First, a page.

Congratulations and Happy Anniversary to the best in-laws a gal could have! We spent the entire day celebrating their 39th year together. When I told the kids where we were headed, Poppy remembered, “Didn’t we just celebrate their anniversary last year?” Yes, well. Anyway, I cooked a casserole, cut some fruit, arranged some tulips, commissioned Poppy to make a card (which featured two bananas having this conversation: “You are apeeling!” and “Happy Bananaversary!”). I was happy to help Gammer and Papa John celebrate their marriage and would have done all of these things and more with or without a thought of Project Kindness. Therefore, none of these gestures counted toward my daily kindness quota. Once we got to small town Abbeville, SC, there weren’t too many accessible opportunities. When my sleepy husband suggested a caffeine run in the middle of the afternoon, I was relieved that someone was leaving the house to perhaps perform a good deed or two. I tasked my accommodating spouse to step in and be my ambassador of kindness today. (I was pretty busy cleaning up the baby’s latest potty training endeavors from the family room rug. That’s a story for another day.)
Without further ado, please welcome my guest blogger for the day (aka Russell).
Today I got to experience Project Kindness first-hand. While visiting my parents, my sister and I decided to go out for coffee at the local cafe, and while taking beverage orders, I got the order from Erin — You get to buy someone’s coffee, and then you can write about it as the guest blogger.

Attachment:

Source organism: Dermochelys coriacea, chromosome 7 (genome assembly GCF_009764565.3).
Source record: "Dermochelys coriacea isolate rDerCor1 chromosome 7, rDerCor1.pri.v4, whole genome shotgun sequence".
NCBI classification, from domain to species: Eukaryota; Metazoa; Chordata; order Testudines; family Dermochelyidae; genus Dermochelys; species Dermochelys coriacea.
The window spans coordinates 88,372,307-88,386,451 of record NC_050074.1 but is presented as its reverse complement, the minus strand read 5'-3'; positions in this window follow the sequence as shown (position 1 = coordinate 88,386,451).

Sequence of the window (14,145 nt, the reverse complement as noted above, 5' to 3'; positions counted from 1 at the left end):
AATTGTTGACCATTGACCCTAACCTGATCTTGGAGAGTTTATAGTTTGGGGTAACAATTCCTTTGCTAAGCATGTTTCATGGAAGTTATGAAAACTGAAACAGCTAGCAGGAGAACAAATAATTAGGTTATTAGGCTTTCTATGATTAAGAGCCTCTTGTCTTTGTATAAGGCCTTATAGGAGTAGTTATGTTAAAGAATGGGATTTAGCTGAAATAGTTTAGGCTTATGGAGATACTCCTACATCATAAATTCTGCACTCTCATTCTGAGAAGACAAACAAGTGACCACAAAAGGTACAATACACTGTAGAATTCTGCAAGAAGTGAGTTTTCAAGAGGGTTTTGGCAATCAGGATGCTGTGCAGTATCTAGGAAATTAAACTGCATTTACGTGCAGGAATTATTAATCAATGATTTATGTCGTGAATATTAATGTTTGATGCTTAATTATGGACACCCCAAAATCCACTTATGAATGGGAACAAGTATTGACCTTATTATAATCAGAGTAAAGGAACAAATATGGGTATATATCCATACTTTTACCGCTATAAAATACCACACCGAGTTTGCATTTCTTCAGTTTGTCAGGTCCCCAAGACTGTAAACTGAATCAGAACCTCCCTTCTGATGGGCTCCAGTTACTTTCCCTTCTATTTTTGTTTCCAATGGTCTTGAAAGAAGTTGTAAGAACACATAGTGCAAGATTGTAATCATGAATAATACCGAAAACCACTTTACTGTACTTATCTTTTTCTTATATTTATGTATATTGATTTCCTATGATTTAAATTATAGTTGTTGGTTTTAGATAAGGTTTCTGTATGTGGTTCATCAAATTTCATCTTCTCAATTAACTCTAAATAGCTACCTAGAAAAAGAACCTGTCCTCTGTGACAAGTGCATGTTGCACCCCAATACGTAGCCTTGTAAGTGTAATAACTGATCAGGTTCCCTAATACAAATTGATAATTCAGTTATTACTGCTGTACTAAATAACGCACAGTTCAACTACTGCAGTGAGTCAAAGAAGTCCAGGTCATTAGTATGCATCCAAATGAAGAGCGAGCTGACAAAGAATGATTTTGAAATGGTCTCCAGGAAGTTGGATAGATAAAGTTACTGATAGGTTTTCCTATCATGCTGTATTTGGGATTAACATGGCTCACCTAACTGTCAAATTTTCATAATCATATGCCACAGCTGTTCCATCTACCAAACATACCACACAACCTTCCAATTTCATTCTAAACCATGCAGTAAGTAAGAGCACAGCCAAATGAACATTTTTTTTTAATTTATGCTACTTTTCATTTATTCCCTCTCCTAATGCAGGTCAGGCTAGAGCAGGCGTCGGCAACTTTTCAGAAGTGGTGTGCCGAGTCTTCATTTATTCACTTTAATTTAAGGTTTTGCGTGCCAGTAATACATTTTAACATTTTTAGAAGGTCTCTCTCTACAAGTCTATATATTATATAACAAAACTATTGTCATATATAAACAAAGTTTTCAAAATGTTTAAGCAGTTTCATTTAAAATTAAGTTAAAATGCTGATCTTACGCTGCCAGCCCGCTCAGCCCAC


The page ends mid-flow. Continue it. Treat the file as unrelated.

Suddenly, I was responsible for the daily dose of generosity. I immediately started working out how to make this a meaningful experience so I could do a good job of blogging about it. Those who know me are aware that I’m not much for just kicking back and enjoying something, especially when there’s an assignment involved.
So when I stepped up to the counter, I was keenly aware of the extra item on my list. As I ordered, I stressed that we weren’t taking this coffee with us, because it was a gift.
The young man taking the orders was pleasantly surprised. Oh, really? That’s cool! So far, so good. He wrote down the orders, ran my card and started heating the milk. That was it? That was fast. I wasn’t disappointed exactly, it was just kind of…abrupt. I considered this and stepped to the end of the counter to wait for the drinks I had ordered, and also the one I had not. Two cups out of three appeared on the counter, and as I was picking them up, the barista said, “So who should I say paid for the coffee?”
I told him that I thought she’d want to be anonymous, but that he could say it was courtesy of Project Kindness. He reiterated that this was cool, nodded as though making a mental note of the name, and told us to have a good day, come back soon. As I turned from the counter, I saw the next patron and wondered if she would be the next person to benefit from Project Kindness, even if she was wearing flip-flops and sweat pants. I felt sort of bad for already judging this person against my ideal Project Kindness recipient, and thought about how Erin had wrestled with the same question on Day One. Then I realized what was more important than the nice, but temporary satisfaction I got from being the Project Kindness ambassador — thinking about how a simple good deed changed the way I felt about myself and my relationship to my fellow travelers, no matter how undeserving, oblivious and poorly dressed they might be. That’s a lot of introspection for $1.55.
Thank you, dear.